A letter from Anne Feldhaus, President, Association for Asian Studies (2018–19)
We live in a world of lies and bombast, where “fake news” and “alternative facts” clamor for our attention while the censors’ scythes cut ever broader swathes, both behind the scenes and before our eyes. In such a world, it is increasingly, vitally important to create and preserve spaces for careful, thoughtful scholarship in the humanities and social sciences. Particularly crucial is to foster the solid scholarly understanding of cultural and political life beyond Europe and North America, both in the past and in the present. For more than seven decades, the Association for Asian Studies has been at the forefront of the struggle to create and preserve the spaces for this kind of scholarship.
In the past year and a half, two events have significantly threatened the AAS’s ability to carry out its mission. In the summer of 2017, the Chinese government asked Cambridge University Press not to distribute certain Journal of Asian Studies articles in China; after the Press refused that request, most Chinese distributors withdrew their orders for the JAS as a whole. Our resistance to censorship was the right choice, but one consequence of it is that, for now, scholars based in China are deprived of access to our journal. In 2018, the Indian government denied a request to grant visas to Pakistani and Pakistani-origin scholars who had been selected to present their work at the AAS-in-Asia conference in New Delhi. The conference went on as planned, its otherwise great success limited by the absence of Pakistani scholars, the scholarly work they would have presented, and the contributions they would have made to formal and informal discussions.
Despite these setbacks, the AAS continues to forge ahead, taking the lead in fostering scholarship on and teaching about Asia. For example, during the past year we partnered with the Luce Foundation and the University of Wisconsin, Madison to develop a database of institutions able to provide distance language instruction in less-commonly-taught languages from inner Asia, Southeast Asia, and South Asia. During this past year, the AAS organized a dissertation workshop on “Medicine, Science, and Technology in the Study of Asian Pasts and Presents” and an Emerging Fields in the Study of Asia workshop on “Asia and the Anthropocene”; a third Emerging Fields workshop, on “Law, Society and Justice,” will take place in summer 2019. The 2018 AAS annual conference featured a new kind of workshop: one designed to help mid-career scholars of Asia get through the daunting process of completing and publishing their second book. Our #AsiaNow blog attracts an ever-increasing number of readers, while the AAS communities on Twitter and Facebook continue to grow at a steady rate, with currently more than 5,000 Twitter followers and nearly 13,000 Facebook followers.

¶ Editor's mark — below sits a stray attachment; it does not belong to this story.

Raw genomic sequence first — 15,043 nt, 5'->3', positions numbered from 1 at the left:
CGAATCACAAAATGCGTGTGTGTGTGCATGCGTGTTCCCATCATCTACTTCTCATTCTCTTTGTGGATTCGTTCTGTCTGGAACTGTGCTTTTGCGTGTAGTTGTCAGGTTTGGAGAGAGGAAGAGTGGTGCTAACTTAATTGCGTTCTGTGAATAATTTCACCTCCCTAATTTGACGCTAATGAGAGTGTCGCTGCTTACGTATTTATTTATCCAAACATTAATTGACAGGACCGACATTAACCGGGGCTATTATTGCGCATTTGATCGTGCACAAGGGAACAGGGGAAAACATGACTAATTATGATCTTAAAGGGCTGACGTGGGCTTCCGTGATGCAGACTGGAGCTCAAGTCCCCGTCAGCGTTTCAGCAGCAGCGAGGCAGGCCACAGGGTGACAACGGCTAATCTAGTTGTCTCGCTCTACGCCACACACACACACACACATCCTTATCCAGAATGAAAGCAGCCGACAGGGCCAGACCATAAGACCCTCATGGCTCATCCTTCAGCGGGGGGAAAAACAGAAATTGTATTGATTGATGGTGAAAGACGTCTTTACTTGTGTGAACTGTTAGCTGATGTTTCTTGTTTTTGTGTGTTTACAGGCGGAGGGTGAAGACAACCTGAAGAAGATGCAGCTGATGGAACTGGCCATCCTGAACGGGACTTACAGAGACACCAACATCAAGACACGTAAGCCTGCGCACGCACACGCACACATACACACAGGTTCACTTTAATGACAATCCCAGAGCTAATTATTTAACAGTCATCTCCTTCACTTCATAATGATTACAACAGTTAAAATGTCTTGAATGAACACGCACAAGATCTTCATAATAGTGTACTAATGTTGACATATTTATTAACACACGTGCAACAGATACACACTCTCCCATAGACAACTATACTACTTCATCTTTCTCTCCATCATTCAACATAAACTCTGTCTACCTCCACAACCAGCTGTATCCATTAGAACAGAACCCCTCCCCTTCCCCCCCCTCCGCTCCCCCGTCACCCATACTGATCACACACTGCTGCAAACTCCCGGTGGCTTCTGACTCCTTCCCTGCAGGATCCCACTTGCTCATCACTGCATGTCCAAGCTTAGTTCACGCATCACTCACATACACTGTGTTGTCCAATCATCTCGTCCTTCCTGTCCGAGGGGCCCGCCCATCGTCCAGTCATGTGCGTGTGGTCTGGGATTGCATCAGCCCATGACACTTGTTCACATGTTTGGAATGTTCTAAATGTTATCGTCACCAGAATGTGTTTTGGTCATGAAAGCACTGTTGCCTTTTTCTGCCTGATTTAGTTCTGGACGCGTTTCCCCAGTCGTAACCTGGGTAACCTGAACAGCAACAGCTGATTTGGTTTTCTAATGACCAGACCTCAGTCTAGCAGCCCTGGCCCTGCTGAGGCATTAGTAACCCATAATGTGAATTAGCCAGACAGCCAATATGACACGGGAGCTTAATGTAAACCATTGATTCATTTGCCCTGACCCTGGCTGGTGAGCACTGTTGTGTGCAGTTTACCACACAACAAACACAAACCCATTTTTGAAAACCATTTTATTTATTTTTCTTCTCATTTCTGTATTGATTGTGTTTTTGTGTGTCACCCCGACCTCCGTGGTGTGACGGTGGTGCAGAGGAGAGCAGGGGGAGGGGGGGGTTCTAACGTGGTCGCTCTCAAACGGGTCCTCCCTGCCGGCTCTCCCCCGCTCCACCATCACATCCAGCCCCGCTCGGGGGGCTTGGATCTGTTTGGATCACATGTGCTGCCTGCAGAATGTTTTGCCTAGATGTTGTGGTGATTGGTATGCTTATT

To a great extent, these and our many other valuable projects, including our annual conferences, are funded by AAS membership dues, registration fees, and grants from such sources as the Henry Luce Foundation, the Ford Foundation, and the Harvard Yenching Institute. Every year, the Association draws on the interest from its modest endowment as well. The endowment interest, which in the past was used to fund new initiatives, is increasingly needed just to keep current projects going and to support the day-to-day work of the AAS. As a result, the AAS is in greater need than ever of your support.
If you have already donated to the AAS this year, thank you very much. If not, please know that your gift of $500, $100, $50, or any other amount will help the AAS continue to preserve and expand the space for scholarship on and education about Asia. If you are able to contribute, please click on the link provided, and choose an area or fund to which to make a donation. Your contributions to the Fund for International Exchange and the Fund for Young Scholars, for example, will make it possible for AAS to continue to fund members from Asia and graduate-student presenters to attend the annual AAS conference. You may also choose to donate to a book-prize fund in your field, or to the de Bary-Embree Fund for Education and Outreach. A new fund that you can contribute to this year, the Annual Conference Childcare Fund, will allow young parents to attend the Annual Conference while assuring that their children are well cared for. Finally, contributions to the AAS Endowment Fund will help guarantee the Association's ability to support and expand the study of Asia far into the future.
In addition, if you are interested in joining the AAS Legacy Society, which is endowed through estate planning, you can find information here. Please contact Dr. Krisna Uk, Senior Advisor to the Board of Directors: Development and Strategic Initiatives at email@example.com for a confidential discussion.
Thank you again for your valuable support.
AAS President (2018-2019)
Professor of Religious Studies, Arizona State University